In the world of racing, nothing is really new. Well, that’s what THEY say, and we know how much THEY know about everything!

As far as systems go, there’s always something new popping up. Good or bad, systems arrive on a regular basis as punters around the world put their minds to the task of finding that wonderful new angle that no-one else has come up with.

I’ve drawn together a collection of system ideas, most of which I believe are new, and I feel they deserve consideration. You may, of course, write them off as rubbish and go about your normal business.

But, if you’re at all like me, you’ll at least pay them some attention, if only for the fact they may contain a little golden nugget of an idea that could set you off on a winning tangent!

The first system comes from a British-based racing website specialising in weird and wacky system ideas.

It’s called the 10K System and here’s how it goes.

The purpose of this system is to take a starting "bank" of money and steadily increase it on a week to week basis, using a very clever and somewhat unusual method of staking.

This system is not based on any in-depth study and record-keeping. It is very simple to use. It is based on a sound staking strategy.

In fact, you don't need to produce a high strike rate of winners for this plan to work, a hit rate of one in six is good enough!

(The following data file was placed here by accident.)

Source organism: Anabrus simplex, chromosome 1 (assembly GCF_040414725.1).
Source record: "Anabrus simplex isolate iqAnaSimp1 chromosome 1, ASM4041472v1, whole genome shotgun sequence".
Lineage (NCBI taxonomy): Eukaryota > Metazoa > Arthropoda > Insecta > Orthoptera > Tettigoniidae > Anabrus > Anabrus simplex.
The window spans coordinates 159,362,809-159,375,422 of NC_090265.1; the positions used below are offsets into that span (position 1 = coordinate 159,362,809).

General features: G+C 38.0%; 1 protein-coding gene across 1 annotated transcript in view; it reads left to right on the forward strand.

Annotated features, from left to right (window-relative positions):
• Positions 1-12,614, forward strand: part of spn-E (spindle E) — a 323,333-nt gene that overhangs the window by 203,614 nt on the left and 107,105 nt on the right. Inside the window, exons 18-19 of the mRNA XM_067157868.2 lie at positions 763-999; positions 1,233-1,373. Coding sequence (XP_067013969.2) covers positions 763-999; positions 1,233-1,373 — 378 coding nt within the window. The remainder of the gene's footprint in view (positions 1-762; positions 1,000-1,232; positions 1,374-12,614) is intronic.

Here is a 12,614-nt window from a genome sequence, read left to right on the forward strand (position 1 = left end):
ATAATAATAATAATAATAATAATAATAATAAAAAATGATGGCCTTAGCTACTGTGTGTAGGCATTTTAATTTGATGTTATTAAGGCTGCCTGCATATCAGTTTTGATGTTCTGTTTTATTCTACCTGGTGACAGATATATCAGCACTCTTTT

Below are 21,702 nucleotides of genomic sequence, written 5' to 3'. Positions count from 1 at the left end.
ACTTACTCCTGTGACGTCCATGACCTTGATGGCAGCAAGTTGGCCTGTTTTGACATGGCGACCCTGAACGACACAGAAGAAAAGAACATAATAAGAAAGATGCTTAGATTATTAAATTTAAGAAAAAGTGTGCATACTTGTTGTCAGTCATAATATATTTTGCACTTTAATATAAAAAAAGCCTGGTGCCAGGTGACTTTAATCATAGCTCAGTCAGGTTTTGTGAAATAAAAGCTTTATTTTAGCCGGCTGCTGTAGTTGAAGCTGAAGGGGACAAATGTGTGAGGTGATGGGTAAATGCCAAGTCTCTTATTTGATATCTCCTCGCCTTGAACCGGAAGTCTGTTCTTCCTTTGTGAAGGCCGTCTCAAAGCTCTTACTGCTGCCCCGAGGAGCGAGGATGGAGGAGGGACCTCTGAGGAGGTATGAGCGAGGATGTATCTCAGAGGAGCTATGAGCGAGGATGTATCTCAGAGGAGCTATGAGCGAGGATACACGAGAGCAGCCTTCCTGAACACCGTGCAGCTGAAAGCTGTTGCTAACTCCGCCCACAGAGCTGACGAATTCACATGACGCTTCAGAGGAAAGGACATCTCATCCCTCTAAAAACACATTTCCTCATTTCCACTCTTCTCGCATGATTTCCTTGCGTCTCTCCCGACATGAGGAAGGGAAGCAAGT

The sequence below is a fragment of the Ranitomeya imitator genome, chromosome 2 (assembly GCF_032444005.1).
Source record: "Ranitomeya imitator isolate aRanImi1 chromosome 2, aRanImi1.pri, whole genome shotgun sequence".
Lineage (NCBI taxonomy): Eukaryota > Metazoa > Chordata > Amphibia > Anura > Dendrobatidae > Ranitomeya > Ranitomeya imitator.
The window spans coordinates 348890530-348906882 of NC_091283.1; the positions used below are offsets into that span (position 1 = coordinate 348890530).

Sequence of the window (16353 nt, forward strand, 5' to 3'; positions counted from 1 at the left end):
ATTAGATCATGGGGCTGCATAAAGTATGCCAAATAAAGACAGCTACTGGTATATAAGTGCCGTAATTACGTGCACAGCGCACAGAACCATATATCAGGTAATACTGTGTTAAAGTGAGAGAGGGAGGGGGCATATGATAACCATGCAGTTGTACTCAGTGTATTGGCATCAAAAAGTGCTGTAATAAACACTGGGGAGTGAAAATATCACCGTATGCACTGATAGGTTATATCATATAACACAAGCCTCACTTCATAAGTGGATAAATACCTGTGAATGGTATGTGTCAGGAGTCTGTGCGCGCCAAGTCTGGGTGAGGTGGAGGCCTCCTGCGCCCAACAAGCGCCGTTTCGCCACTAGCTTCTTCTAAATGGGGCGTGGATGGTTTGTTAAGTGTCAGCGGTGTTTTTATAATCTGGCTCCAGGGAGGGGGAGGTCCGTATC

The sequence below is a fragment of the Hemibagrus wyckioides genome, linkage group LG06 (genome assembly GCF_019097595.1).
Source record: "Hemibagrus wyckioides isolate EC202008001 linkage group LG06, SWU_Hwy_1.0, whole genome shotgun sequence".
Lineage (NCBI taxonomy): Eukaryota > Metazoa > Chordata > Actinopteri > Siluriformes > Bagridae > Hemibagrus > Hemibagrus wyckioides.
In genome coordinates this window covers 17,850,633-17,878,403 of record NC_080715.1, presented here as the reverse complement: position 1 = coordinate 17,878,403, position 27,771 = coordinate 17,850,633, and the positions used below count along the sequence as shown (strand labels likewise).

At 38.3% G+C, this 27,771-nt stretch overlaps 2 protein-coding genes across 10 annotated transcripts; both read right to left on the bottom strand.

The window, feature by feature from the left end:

Now although the system is based on clever staking, we still need to select horses to bet on. As you will see further on, the horses we select to bet on have to be within certain price ranges. One day we will need to find a 2/1 shot, another we may need a 4/1 chance, etc. (You will understand why when you have finished studying the system.)

Obviously we appreciate that finding winners at any price is never easy and trying to find a winner at particular odds is exceptionally difficult.

However, remember that as this system requires such a low level of winners, all we really need to locate each day for the bets are horses at approximately the correct prices and which are in with a reasonable chance of winning.

So long as now and again one returns as a winner, the system will work, without the worry of having to hit a high strike rate.

If you are not confident about picking horses yourself, here's what we suggest: Follow the advice of one or two reliable tipsters in your daily paper. If the system requires a 4/1 shot for that day’s bet, find a horse from the tipsters’ daily lists which is approximately around the price desired.

Now that we have explained the selection requirements, let’s turn to the crux of the system, the betting plan.